822 F2d 43 Messimer v. Al Lockhart Adc

822 F.2d 43

Eddy Ray MESSIMER, Appellant,
A.L. LOCKHART, Director, ADC, Appellee.

No. 86-2241.

United States Court of Appeals,
Eighth Circuit.

Submitted April 13, 1987.
Decided June 30, 1987.

Regina Hopper Blakely, Little Rock, Ark., for appellant.

Jack Gillean, Asst. Atty. Gen., Little Rock, Ark., for appellee.

Before ROSS, Circuit Judge,* HENLEY, Senior Circuit Judge, and JOHN R. GIBSON, Circuit Judge.


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Eddy Ray Messimer appeals from a judgment of the district court1 dismissing his petition for habeas corpus relief sought under provisions of 28 U.S.C. Sec. 2254. Appellant contends the district court erred in dismissing his habeas petition by finding procedural default pursuant to Wainwright v. Sykes, 433 U.S. 72, 97 S.Ct. 2497, 53 L.Ed.2d 594 (1977), and its progeny, and abuse of the writ pursuant to Rule 9(b) of the Rules Governing Sec. 2254 Cases in the United States District Courts. We affirm.


In June, 1982 appellant, then a recidivist inmate of the Arkansas penitentiary, was convicted in an Arkansas state court of three counts of terroristic threatening allegedly committed in 1981 by writing from the penitentiary three threatening letters to President Ronald Reagan. He was sentenced as an habitual offender to a total of thirty years, with ten years suspended.


Messimer appealed to the Arkansas Court of Appeals, which affirmed. The Arkansas Supreme Court denied his request for post-conviction relief. Subsequently appellant sought habeas relief in the United States District Court, which denied relief in 1984, No. PB-C-84-57. Thus, the case now before the court is appellant's second federal habeas attack on his 1982 conviction.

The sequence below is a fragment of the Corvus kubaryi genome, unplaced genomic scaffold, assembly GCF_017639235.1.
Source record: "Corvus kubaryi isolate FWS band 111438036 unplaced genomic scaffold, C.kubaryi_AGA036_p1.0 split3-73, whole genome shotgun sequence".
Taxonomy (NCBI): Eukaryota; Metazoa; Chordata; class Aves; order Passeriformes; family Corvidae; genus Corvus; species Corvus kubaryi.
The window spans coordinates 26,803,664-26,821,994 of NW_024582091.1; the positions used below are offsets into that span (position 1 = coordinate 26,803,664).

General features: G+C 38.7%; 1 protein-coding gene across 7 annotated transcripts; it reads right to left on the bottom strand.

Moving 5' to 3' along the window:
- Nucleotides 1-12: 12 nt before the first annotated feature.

The State of Arkansas filed a motion to dismiss alleging abuse of the writ pursuant to Rule 9(b) of the Rules Governing Sec. 2254 Cases in the United States District Courts and procedural default. Appellant filed a response to the motion to dismiss, in which he alleged that he was unaware of the basis for his habeas claims when his conviction was appealed or at the time of his previous habeas petition.


Appellant's case was referred to a magistrate, who recommended dismissal. The magistrate sent appellant a letter informing him of the recommendation and advising him of his right to file written objections. The magistrate enclosed with the letter his proposed Memorandum and Order. Appellant filed written objections, again alleging that he was previously unaware that his claims provided a basis for habeas relief. The district court adopted the magistrate's recommendation and dismissed appellant's petition. The district court reasoned that the petition constituted an abuse of the writ and that there was procedural default with respect to the issues raised.